Scanned image of the page. Keyboard directions: use + to zoom in, - to zoom out, arrow keys to pan inside the viewer.

Page Options

Download this Issue


Something wrong?

Something wrong with this page? Report problem.

Rights / Permissions

This collection, digitized in collaboration with the Michigan Daily and the Board for Student Publications, contains materials that are protected by copyright law. Access to these materials is provided for non-profit educational and research purposes. If you use an item from this collection, it is your responsibility to consider the work's copyright status and obtain any required permission.

December 03, 1980 - Image 1

Resource type:
The Michigan Daily, 1980-12-03

Disclaimer: Computer generated plain text may have errors. Read more about this.

Ninety-One Years
Editorial Freedom




Today will be cold-very
cold for early December.
The high will nary reach
25; tonight's low will dip in-
to the teens. Little or no
snow is expected.

Vol. XCI, No. 74 Copyright 1980, The Michigan Daily Ann Arbor, Michigan-Wednesday, December 3, 1980 Ten Cents Eight Pages;
§y'b x e ,., " n a kt# °g4b y' ,'Sxi xbay ,s/wXzx: > -y aX a: xarna 5 } y."X t 1 ai': ..
aR f " s: s a N " '. .s ! $ : ~ a , TaAAx 5 t~ 4 g. "'Sail ''s 'fah ys ty "s a ; A " 1 &Me t ..
' h * . 3S k Y ' " w xu ,9 b , as a ~ w rH, x Y nSr "~d t 3Szt g p a .x e r 04M
ak xt r^ tr 4 ' +. sa cy a ii bw ': sx s a x A °
, &. at ay<? ,&e } s tnr aack* ya ,a ca a" co n tin ues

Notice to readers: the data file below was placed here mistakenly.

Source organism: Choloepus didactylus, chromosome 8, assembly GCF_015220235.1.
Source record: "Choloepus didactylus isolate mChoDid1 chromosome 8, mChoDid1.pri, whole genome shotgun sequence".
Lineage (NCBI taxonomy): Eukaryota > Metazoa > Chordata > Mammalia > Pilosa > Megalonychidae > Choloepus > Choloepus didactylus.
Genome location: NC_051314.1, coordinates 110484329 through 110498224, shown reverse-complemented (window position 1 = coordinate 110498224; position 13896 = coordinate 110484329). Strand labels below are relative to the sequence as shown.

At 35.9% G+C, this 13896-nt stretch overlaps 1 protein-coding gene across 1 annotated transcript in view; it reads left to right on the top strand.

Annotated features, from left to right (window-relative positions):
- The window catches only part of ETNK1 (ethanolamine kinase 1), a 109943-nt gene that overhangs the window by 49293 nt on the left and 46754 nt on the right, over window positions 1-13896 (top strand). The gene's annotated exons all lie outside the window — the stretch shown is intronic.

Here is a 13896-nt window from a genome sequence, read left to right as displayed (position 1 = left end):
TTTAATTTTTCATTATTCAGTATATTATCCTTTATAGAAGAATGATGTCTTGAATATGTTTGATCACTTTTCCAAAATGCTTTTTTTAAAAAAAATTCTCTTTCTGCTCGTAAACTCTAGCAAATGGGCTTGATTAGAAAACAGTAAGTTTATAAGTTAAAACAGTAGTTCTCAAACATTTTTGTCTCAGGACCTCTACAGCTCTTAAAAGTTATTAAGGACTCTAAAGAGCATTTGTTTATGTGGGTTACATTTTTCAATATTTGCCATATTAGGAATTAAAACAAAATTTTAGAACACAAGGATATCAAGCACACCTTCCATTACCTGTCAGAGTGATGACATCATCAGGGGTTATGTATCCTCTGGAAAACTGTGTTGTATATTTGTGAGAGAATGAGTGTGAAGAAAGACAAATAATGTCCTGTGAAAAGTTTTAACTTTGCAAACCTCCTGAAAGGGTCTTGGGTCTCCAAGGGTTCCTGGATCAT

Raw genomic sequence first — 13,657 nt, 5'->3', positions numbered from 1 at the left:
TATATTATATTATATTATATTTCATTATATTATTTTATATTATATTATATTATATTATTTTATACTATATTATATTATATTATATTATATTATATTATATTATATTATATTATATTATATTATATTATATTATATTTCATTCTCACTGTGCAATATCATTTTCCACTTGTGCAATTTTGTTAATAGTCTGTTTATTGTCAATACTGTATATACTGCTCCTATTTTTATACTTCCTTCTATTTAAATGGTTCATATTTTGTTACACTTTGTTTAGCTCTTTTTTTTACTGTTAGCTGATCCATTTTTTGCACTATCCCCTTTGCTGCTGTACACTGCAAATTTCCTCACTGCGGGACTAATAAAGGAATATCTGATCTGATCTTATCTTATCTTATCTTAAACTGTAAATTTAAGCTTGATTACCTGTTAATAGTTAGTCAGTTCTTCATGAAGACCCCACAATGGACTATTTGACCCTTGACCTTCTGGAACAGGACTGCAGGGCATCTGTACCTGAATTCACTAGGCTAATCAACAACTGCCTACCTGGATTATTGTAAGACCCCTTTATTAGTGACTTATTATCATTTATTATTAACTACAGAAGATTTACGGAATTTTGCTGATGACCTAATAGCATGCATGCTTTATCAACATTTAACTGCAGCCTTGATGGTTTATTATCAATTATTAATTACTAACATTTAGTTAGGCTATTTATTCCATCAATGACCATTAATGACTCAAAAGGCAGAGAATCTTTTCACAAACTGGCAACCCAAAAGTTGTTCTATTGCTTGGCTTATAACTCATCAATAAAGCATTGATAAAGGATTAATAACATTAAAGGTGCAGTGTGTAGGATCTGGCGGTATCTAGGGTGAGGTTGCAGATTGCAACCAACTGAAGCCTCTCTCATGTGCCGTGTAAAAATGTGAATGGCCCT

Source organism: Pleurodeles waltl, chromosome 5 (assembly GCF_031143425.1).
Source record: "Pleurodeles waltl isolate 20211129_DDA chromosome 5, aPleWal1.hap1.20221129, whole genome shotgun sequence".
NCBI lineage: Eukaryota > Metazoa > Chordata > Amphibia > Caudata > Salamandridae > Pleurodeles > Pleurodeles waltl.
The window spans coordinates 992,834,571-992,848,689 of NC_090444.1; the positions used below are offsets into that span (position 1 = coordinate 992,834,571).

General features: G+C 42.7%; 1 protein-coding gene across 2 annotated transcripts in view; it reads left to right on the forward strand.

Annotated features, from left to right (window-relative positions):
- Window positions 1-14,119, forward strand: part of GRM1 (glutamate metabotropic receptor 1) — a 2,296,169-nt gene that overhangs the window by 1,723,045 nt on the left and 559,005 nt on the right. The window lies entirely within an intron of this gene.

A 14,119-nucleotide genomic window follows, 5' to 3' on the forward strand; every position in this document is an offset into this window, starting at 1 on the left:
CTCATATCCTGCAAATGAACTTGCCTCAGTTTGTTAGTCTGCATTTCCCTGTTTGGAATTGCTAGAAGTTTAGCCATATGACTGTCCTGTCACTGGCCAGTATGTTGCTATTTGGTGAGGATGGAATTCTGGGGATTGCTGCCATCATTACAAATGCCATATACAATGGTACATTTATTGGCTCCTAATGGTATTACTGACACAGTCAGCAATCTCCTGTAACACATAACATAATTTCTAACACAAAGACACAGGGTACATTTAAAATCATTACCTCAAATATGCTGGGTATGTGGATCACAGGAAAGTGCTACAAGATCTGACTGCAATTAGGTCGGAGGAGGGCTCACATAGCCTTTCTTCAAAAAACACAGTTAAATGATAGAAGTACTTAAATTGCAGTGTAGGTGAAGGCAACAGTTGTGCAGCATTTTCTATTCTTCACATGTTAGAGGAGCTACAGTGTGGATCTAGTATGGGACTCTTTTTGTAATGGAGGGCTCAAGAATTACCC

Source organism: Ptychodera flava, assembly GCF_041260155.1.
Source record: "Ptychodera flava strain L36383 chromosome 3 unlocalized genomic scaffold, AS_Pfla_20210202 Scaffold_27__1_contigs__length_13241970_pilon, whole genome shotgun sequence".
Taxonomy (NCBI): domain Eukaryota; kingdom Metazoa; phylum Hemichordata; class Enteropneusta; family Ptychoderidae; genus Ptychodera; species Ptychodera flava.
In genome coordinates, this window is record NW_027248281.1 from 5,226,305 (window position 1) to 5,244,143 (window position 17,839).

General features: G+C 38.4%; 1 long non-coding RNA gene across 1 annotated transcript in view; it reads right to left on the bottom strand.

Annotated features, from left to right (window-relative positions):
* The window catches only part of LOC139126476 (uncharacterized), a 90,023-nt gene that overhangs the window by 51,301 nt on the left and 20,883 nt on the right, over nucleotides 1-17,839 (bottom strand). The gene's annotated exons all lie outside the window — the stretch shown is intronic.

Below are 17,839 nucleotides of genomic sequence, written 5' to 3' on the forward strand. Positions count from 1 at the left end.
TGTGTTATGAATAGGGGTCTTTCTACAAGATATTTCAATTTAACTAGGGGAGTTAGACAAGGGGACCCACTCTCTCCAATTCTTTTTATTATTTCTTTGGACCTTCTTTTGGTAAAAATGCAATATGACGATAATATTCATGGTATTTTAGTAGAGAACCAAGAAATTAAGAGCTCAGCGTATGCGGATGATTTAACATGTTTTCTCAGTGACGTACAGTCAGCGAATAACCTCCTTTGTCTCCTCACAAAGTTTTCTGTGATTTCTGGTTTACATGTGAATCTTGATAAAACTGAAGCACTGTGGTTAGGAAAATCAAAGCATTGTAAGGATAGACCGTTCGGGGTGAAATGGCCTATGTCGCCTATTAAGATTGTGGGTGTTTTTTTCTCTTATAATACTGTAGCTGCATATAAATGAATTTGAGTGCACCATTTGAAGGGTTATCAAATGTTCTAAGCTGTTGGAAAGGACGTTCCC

, s 'k t : sr " e% xS a k n 's s a a: fW a t sE, ns e vs t t t 'u z .
a's ' r'9' v 't ,iu > "s O tt! ih rSr~ s Sni.4 x%' a> e J r r v v, 'r
r ~"'~. pF ~' i p t 3 t > t < <>i w ds t a rr e
X w'f +; +bs Sj"'e!t ~y v s" 4 1 Sfi st ffsxn;SV 'f '. x >;.~r2nd>sxax'A'isX'Sf z s a ''K a ', ,w
5!< x ~v R ,n lZSf C n g( x. xs n yY Yx x i r.. sy sr"6 rx J x s a '.
Wn Eni...nx"k? ( "Y x fi3enrn s+<c Ie 4sxr1 t te ?,,a vfr ri ro Az ~ ,;x ,payrr .
+%a, 1:k x s. 9 i ig d .N '. l w " . ri ref x^ a t x a fx
"v? P rn'*fsT ~X/* 7¢ x r f x ''s ur' ^ ' ;t x S ¢~r's* ? *°s}X~fi ' e a d K !:
#t N+x+r a xs 7 tt M y ea x, !5< s 4x x ax t 4 . N s ,y' ..
e i"z' 4,a ,mp, Lk ' . ^sg q}n ~^'t x S~'tgx / ffjY Yfx e '~ , +q o 'y i y ly4 i BF Jau.
5'4 'F 3T 1 v J 4 ; t w . p lnr x Y c S a+ c n.. ~.(
~ , ,, as ' e~', ty .'3 i1rv fTo "ar" "¢ tx r i ~,!'k", x."d-?3,t ;" y i 'es a x ~ r 2'Ad *'' r r''
' E , 1 ri'WGl.?,,,'0 ~} f'y° r sxa ,. "f' a r Mr 1 ~' t is
Elea k;yro ¢y bt " is >2 t SX S 'YtT 5F x 1 v x ' ~ t < '. < ixa
T pa 7WS as,.,".,ws~s,/ns, ' l+fr 3l' a ;tr'^"x amS ux: bm xa > z, > Cb , ! nfi "x' w cxv ,:: ' .".:wvX P 'e ¢~ Y t # 2 tz v.,o n '! ': r ww. L?.oD < a a4 a x , e.
rzY''ix aaekYr3rotwi*s5;;,."~1*e 'aP,>ftlrxyya x 'k>*r.:a SY'G's"z 2 La xsS d - s ru+' j:: °< $ P t d ol an
yv'nrxv,,fr4a saxrl:C ssks' u, 3'xtsara3.rs a xsf "'s ' ¢k nt *s SS wn mw x
a zf s j ' n"3k , 3i +,3 +' T S § fk " ''yf r~rY "s , u 'Xi tx Xw, i, X>'^xa, Py'xa _ :5 .4s a Xi' x b u # d up ia e a r

From United Press International
The Soviet Union yesterday closed
Poland's western border to Western
military observers and sealed parts of its
eastern frontier with Soviet troops on the
highest alert in moves recalling the 1968
Russian invasion of Czechoslovakia,
Western military reports said.
In Washington, the White House warned
that any Soviet military intervention in
Poland would have "serious and adverse"
Syria and Jordan agreed 'on terms de-
signed to ease tensions on their border.
See story, Page 8.
consequences on both East-West and U.S.-
Soviet relations.
WHITE HOUSE press secretary Jody
Powell said President Carter com-
municated "in the past few days" with the
leaders of France, Germany, and Britain
and "other European allies" about the